Well looks like progress is being made here. This should be good for a 100 page thread too.Apr 1 07:17 PM US/Eastern
By ANNE FLAHERTY
Associated Press Writer
WASHINGTON (AP) - Reversing course, Army Secretary John McHugh warned soldiers Thursday that they still can be discharged for admitting they are gay, saying he misspoke earlier this week when he suggested the military's "don't ask, don't tell" policy had been temporarily suspended.
The public stumble by a senior service official is an indication of the issue's legal complexity. The Pentagon has said it wants to hear from gay troops as it conducts a broad study on how it could lift the ban, as President Barack Obama wants.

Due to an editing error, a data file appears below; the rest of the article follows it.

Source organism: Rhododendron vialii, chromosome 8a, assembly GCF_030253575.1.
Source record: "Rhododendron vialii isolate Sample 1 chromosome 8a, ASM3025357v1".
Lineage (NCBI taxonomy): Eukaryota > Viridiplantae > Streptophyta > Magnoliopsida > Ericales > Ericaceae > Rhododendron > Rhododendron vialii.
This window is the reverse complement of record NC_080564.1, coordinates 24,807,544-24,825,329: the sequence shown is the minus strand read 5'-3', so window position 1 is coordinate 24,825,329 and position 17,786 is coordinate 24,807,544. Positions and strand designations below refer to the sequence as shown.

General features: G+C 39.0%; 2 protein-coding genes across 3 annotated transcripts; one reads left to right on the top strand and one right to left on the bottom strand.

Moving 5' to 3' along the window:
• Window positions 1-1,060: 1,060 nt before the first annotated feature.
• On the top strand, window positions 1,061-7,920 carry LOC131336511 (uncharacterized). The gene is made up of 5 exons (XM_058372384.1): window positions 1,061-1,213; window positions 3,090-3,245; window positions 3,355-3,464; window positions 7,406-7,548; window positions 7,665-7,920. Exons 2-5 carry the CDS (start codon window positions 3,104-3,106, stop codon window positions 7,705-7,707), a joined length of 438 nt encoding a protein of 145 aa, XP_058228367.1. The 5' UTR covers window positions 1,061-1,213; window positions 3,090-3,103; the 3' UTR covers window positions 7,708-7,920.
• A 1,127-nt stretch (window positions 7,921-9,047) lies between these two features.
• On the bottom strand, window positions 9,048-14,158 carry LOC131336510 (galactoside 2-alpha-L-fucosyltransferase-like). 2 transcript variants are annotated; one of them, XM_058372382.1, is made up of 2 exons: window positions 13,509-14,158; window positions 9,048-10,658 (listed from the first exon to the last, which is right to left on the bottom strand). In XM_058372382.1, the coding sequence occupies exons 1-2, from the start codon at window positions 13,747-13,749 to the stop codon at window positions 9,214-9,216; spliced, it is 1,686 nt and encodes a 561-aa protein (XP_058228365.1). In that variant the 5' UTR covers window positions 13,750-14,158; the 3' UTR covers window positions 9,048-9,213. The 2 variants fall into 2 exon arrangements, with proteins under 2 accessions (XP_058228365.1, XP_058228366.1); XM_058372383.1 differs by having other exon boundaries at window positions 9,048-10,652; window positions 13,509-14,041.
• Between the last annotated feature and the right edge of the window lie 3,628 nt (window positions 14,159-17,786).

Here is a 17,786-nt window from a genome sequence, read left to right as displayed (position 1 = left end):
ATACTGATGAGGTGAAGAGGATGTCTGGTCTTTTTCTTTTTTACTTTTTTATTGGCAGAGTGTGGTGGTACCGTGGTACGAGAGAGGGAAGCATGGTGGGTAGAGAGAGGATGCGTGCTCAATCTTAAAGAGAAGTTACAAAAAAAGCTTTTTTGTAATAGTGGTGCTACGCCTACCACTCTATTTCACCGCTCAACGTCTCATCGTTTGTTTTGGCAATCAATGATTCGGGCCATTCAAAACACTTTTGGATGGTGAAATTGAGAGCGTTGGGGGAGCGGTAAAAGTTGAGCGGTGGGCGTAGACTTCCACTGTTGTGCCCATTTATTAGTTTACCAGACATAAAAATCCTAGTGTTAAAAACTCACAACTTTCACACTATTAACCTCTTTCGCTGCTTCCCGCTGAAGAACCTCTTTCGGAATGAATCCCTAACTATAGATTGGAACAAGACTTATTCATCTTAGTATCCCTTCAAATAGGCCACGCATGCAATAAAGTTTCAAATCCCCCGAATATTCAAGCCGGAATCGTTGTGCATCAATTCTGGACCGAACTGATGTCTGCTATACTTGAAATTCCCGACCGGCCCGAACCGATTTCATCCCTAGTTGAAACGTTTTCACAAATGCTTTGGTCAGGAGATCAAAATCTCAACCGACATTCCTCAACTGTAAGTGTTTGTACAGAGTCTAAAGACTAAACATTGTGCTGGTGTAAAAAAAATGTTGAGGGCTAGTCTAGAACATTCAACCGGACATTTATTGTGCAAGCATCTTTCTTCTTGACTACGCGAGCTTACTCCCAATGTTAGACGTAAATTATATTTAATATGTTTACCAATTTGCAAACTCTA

But to do that, gay service members would have to break the law, which prohibits them from discussing their sexual orientation.
Defense Department officials say they plan to hire an outside contractor to survey the troops, and that gay troops won't be punished for sharing their views with that third party.
"Until Congress repeals 'don't ask, don't tell,' it remains the law of the land and the Department of the Army and I will fulfill our obligation to uphold it," McHugh said in a statement Thursday.